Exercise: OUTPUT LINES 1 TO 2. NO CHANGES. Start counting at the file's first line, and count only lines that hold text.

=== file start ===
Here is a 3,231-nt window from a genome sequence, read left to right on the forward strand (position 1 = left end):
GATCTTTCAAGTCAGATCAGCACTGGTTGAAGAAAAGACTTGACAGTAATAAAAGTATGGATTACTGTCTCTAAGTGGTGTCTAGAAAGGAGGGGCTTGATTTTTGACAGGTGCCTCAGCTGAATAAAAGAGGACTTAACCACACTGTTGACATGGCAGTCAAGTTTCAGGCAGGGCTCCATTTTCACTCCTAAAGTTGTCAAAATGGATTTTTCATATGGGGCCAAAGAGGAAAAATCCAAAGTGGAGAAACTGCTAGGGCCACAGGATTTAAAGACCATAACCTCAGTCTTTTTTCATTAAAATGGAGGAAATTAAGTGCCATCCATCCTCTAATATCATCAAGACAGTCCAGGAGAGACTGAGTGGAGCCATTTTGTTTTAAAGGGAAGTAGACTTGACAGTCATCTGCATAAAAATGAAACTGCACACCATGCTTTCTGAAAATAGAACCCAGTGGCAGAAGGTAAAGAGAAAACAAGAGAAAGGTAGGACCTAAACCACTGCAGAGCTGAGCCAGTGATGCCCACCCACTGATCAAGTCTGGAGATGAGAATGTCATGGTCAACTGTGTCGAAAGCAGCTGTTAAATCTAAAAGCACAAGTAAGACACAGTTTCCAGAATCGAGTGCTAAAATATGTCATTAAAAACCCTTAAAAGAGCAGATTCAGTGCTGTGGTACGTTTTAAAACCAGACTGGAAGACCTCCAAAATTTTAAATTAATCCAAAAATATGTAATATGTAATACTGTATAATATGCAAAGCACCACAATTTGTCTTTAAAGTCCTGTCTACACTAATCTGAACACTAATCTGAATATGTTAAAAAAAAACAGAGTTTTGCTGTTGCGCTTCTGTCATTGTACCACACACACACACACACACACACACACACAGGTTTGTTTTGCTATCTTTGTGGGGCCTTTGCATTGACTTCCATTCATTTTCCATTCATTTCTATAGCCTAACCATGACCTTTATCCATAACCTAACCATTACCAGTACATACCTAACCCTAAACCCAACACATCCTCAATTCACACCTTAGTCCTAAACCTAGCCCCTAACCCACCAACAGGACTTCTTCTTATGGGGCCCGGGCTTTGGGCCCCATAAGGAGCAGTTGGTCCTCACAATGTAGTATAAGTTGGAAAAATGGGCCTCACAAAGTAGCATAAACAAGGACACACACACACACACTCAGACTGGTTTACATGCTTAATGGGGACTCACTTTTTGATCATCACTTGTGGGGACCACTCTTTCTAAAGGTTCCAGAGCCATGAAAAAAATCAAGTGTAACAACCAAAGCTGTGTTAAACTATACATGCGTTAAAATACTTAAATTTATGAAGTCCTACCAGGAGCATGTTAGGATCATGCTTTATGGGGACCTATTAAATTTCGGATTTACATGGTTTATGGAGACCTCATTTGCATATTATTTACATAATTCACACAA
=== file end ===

Here is a 3,231-nt window from a genome sequence, read left to right on the forward strand (position 1 = left end):
GATCTTTCAAGTCAGATCAGCACTGGTTGAAGAAAAGACTTGACAGTAATAAAAGTATGGATTACTGTCTCTAAGTGGTGTCTAGAAAGGAGGGGCTTGATTTTTGACAGGTGCCTCAGCTGAATAAAAGAGGACTTAACCACACTGTTGACATGGCAGTCAAGTTTCAGGCAGGGCTCCATTTTCACTCCTAAAGTTGTCAAAATGGATTTTTCATATGGGGCCAAAGAGGAAAAATCCAAAGTGGAGAAACTGCTAGGGCCACAGGATTTAAAGACCATAACCTCAGTCTTTTTTCATTAAAATGGAGGAAATTAAGTGCCATCCATCCTCTAATATCATCAAGACAGTCCAGGAGAGACTGAGTGGAGCCATTTTGTTTTAAAGGGAAGTAGACTTGACAGTCATCTGCATAAAAATGAAACTGCACACCATGCTTTCTGAAAATAGAACCCAGTGGCAGAAGGTAAAGAGAAAACAAGAGAAAGGTAGGACCTAAACCACTGCAGAGCTGAGCCAGTGATGCCCACCCACTGATCAAGTCTGGAGATGAGAATGTCATGGTCAACTGTGTCGAAAGCAGCTGTTAAATCTAAAAGCACAAGTAAGACACAGTTTCCAGAATCGAGTGCTAAAATATGTCATTAAAAACCCTTAAAAGAGCAGATTCAGTGCTGTGGTACGTTTTAAAACCAGACTGGAAGACCTCCAAAATTTTAAATTAATCCAAAAATATGTAATATGTAATACTGTATAATATGCAAAGCACCACAATTTGTCTTTAAAGTCCTGTCTACACTAATCTGAACACTAATCTGAATATGTTAAAAAAAAACAGAGTTTTGCTGTTGCGCTTCTGTCATTGTACCACACACACACACACACACACACACACACAGGTTTGTTTTGCTATCTTTGTGGGGCCTTTGCATTGACTTCCATTCATTTTCCATTCATTTCTATAGCCTAACCATGACCTTTATCCATAACCTAACCATTACCAGTACATACCTAACCCTAAACCCAACACATCCTCAATTCACACCTTAGTCCTAAACCTAGCCCCTAACCCACCAACAGGACTTCTTCTTATGGGGCCCGGGCTTTGGGCCCCATAAGGAGCAGTTGGTCCTCACAATGTAGTATAAGTTGGAAAAATGGGCCTCACAAAGTAGCATAAACAAGGACACACACACACACACTCAGACTGGTTTACATGCTTAATGGGGACTCACTTTTTGATCATCACTTGTGGGGACCACTCTTTCTAAAGGTTCCAGAGCCATGAAAAAAATCAAGTGTAACAACCAAAGCTGTGTTAAACTATACATGCGTTAAAATACTTAAATTTATGAAGTCCTACCAGGAGCATGTTAGGATCATGCTTTATGGGGACCTATTAAATTTCGGATTTACATGGTTTATGGAGACCTCATTTGCATATTATTTACATAATTCACACAA